Foreign banks are set to face tougher rules relating to their deposits in the UK, it has emerged.
The Financial Services Authority (FSA) is determined to implement a system in Britain whereby such financiers will be forced to hold capital and liquidity in separate divisions, the Financial Times reports.
Officials at the body believe this measure - which would involve overseas lenders opening locally-regulated subsidiaries with their own access to cash and capital - will prevent taxpayers and depositors from suffering should the bank collapse.
These developments echo the reforms put forward recently by the Federal Reserve in the US and both bodies are scheduled to unveil fresh rules on Monday (17 December) that will make it compulsory for financiers to make sure subsidiaries can remain open even if their parent firm goes bankrupt.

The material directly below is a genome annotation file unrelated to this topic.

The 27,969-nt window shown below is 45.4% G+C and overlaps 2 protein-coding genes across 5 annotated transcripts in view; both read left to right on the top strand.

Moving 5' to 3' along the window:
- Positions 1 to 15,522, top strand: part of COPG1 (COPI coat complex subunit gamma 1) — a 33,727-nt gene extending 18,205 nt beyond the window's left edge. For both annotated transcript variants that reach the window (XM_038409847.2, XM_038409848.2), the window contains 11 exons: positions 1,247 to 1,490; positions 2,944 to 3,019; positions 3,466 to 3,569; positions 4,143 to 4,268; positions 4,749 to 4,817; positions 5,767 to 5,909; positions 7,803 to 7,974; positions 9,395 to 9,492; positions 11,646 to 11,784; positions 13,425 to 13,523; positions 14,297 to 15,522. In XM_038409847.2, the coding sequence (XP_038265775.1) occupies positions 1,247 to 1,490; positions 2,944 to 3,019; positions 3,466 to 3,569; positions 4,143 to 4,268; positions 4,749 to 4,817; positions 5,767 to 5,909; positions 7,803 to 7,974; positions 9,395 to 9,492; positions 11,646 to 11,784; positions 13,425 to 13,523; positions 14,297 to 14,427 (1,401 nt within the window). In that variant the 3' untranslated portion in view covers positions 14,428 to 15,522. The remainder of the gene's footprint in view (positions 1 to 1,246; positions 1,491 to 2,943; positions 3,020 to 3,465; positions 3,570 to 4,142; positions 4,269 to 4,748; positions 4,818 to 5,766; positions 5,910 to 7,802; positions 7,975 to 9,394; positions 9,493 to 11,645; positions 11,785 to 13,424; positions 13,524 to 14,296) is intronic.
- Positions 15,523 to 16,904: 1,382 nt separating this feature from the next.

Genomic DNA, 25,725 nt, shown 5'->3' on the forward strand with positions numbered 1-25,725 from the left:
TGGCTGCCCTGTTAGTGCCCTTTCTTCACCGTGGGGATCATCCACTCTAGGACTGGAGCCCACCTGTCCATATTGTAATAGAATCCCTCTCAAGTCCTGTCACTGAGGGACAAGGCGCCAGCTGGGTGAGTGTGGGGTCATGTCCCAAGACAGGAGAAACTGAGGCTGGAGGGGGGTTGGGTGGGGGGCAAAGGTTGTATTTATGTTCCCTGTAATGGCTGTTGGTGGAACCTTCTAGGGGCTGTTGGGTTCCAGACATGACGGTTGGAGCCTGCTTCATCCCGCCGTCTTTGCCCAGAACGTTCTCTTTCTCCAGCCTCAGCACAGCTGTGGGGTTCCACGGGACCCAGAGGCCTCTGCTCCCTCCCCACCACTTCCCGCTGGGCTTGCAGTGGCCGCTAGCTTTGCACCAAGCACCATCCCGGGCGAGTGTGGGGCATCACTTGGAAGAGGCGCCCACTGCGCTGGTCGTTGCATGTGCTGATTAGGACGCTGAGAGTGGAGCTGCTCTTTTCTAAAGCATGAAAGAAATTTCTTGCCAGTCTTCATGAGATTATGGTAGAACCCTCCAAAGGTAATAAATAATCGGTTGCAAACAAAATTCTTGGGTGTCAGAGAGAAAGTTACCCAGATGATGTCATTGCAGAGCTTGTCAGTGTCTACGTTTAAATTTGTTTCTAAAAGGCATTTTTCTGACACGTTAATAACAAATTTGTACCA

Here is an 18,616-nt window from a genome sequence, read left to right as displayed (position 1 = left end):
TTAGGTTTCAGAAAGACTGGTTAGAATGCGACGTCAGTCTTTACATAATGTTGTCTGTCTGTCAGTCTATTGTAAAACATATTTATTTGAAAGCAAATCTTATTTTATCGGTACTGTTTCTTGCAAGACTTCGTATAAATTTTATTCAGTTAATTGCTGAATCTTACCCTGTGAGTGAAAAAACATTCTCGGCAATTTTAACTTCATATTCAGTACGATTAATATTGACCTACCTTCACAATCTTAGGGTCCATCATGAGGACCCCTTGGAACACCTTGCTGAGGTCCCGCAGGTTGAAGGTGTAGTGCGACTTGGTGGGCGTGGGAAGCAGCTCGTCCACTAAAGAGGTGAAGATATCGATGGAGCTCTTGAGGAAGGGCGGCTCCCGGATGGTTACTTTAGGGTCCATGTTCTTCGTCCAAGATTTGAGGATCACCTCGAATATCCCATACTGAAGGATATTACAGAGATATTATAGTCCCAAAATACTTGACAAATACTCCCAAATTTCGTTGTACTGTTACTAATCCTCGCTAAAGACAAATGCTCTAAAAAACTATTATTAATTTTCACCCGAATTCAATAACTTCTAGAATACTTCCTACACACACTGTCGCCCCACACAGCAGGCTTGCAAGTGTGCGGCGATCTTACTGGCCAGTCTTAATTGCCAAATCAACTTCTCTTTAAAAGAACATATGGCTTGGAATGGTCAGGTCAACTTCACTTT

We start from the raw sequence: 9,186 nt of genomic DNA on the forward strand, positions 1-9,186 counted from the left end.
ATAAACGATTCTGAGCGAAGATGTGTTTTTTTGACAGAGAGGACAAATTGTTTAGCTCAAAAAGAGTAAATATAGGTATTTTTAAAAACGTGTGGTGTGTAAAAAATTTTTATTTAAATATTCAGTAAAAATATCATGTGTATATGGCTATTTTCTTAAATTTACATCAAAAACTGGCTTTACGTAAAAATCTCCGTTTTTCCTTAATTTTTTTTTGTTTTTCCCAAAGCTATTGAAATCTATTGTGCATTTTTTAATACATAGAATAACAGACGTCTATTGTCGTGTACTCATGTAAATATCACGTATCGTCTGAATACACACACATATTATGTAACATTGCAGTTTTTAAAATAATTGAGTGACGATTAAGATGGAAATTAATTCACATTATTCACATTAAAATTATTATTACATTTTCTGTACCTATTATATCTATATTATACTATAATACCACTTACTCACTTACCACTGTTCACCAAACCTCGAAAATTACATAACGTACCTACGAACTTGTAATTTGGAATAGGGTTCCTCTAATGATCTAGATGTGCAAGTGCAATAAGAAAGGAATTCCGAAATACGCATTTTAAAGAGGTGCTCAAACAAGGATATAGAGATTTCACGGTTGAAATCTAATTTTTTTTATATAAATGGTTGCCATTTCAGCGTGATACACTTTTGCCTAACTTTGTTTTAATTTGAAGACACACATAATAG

However, these plans are likely to meet resistance from some in the industry, with former US banking regulator Ernie Patrikis telling the news source that "subsidiarization would be the end of international banking".
By Tony Aynsley